There’s an old Texas term which certainly rings true with the recent Texas Longhorns hire of new head coach Charlie Strong:
It won’t all be sunshine and daffodils.
While there is substantial excitement among the majority of the program’s fan base behind the arrival of the energetic, no-nonsense, no frills former head coach of the Louisville Cardinals, there are also some reasons to give pause.
Over the past few days since the formal announcement of Strong’s hire, there have been decommitments among the 2014 recruiting class and some apparent wavering among other current, rostered players and others who may consider Texas down the road.
The state of Texas is about loyalty, and there’s no doubt that loyalty extends from the high school coaches in the state, the alumni base and others who have a vested interest in the success of the Longhorns football program. Some of these loyalties may be directly tied to Mack Brown, and him alone, and therefore will cause some backlash.
You can rest assured that some coaches in the state — whether petty, or not — will hold a grudge against the University for lightly pushing Brown out the door on the Forty Acres and there will be some recruiting casualties as a result. It’s just human nature for some of those with deep ties to the Texas program.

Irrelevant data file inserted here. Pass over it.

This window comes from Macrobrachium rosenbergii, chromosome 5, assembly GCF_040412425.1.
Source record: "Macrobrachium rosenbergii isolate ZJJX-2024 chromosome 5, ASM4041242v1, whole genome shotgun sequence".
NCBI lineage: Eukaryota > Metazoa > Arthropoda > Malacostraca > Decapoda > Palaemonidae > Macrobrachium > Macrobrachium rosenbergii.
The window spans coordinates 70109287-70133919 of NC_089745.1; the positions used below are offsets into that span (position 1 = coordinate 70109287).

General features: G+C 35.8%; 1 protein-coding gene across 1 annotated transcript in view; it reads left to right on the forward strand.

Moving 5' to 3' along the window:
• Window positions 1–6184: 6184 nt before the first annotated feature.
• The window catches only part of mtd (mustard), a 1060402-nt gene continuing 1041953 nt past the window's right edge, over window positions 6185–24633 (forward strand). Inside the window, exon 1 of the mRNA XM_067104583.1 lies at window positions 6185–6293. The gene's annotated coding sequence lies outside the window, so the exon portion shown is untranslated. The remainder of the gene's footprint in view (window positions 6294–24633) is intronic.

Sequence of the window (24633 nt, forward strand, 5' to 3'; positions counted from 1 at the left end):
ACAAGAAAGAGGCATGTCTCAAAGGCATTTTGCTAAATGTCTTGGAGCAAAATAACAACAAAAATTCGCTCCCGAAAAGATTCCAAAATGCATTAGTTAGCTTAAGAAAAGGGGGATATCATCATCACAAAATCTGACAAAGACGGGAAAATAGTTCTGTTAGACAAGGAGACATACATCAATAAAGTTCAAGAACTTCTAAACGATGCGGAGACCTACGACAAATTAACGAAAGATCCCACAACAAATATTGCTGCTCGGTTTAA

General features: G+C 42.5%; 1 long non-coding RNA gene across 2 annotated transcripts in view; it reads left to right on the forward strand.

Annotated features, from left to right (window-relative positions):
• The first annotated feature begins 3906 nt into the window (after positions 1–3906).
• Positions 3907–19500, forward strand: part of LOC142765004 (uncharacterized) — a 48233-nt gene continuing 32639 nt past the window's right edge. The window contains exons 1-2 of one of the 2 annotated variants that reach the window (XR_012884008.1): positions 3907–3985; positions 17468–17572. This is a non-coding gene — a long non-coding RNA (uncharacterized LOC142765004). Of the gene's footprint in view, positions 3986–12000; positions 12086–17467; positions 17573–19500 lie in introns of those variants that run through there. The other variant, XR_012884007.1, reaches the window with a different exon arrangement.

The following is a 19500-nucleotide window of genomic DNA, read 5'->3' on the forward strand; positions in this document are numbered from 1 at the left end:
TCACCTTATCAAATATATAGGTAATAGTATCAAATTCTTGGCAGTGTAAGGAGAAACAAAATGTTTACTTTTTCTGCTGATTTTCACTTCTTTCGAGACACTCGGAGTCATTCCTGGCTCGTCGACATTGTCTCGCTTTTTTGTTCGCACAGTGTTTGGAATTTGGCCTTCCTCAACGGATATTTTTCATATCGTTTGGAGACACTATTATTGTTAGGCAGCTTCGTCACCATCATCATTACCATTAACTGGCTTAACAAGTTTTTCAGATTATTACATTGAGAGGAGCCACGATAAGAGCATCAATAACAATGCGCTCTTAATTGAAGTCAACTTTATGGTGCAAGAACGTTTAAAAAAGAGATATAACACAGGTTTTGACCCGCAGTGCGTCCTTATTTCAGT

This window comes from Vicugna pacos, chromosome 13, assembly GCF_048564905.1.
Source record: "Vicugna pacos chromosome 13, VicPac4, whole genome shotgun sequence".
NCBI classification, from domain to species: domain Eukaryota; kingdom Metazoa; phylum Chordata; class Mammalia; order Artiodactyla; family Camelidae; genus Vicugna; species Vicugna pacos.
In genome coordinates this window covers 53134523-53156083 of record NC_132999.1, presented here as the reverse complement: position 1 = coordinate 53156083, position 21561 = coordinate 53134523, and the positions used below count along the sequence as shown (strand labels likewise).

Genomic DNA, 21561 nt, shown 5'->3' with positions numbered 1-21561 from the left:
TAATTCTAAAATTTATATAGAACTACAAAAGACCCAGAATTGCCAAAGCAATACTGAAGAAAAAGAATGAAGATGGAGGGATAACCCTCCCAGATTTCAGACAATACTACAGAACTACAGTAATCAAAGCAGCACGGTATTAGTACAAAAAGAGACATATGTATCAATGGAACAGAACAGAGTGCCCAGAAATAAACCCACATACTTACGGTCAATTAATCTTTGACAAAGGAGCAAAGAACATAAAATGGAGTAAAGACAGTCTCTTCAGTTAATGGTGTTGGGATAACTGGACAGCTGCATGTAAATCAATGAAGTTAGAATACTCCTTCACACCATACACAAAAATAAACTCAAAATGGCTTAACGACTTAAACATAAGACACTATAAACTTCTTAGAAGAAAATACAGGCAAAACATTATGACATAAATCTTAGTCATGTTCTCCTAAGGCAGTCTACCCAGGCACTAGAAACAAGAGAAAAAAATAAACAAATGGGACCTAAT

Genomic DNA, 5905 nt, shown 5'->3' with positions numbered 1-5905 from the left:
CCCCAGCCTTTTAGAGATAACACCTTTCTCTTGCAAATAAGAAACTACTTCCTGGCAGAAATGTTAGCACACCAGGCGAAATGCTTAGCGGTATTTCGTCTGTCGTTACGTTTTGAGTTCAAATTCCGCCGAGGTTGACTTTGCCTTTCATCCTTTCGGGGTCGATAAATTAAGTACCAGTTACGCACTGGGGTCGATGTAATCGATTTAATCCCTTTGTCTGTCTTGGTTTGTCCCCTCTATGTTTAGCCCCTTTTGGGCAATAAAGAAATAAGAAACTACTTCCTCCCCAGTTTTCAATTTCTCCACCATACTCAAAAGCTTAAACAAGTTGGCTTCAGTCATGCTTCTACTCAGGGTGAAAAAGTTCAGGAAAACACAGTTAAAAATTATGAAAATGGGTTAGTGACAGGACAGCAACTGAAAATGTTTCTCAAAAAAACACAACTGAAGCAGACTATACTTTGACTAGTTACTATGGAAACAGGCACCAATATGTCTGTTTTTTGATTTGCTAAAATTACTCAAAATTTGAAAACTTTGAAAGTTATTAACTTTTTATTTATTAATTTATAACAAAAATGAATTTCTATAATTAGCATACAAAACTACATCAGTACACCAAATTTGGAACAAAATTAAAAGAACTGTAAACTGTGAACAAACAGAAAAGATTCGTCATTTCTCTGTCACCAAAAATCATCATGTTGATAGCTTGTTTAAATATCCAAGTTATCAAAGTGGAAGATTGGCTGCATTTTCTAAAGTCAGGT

Beyond the emotional ties, there will also be lost recruits due to a philosophy shift. It’s apparent that the Charlie Strong regime and overall system at Texas will be a departure from the 16-year status quo to which football people have become accustomed.
New staff members will be recruiting in (largely) unfamiliar territory and their means to create, or in some cases, solidify, the most important recruiting relationships in the state will be a work in progress. While Strong stated a desire in his initial press conference to control the state in terms of recruiting, doing so will be easier said than done in the short term.
Apart from recruiting challenges, Charlie Strong and his staff — as well as Steve Patterson who was the final decision-maker — will have other less visible tasks to conquer as well. Some of the more vocal alumni — including heavy-hitting financier Red McCombs — have voiced their concern about Strong’s hire and the position in which it leaves the Texas program.
Strong — and Patterson by association — will be in constant “proving myself” mode throughout the course of the next few seasons. Proving themselves to the fan base. Proving themselves to the alumni base. Proving themselves to donors. Proving themselves to high school coaches. Proving themselves to the Board of Regents.
To suggest that Charlie Strong will simply be Mack Brown by proxy is absurd. The Texas job requires a special skill set which Steve Patterson believes Strong has, but will be up to him to prove.
The road to do that will be full of potholes and roadblocks, but no task of this magnitude is ever an exception.
Kris Hughes is a Senior Writer, Business Analyst and College Content Coordinator for Rant Sports.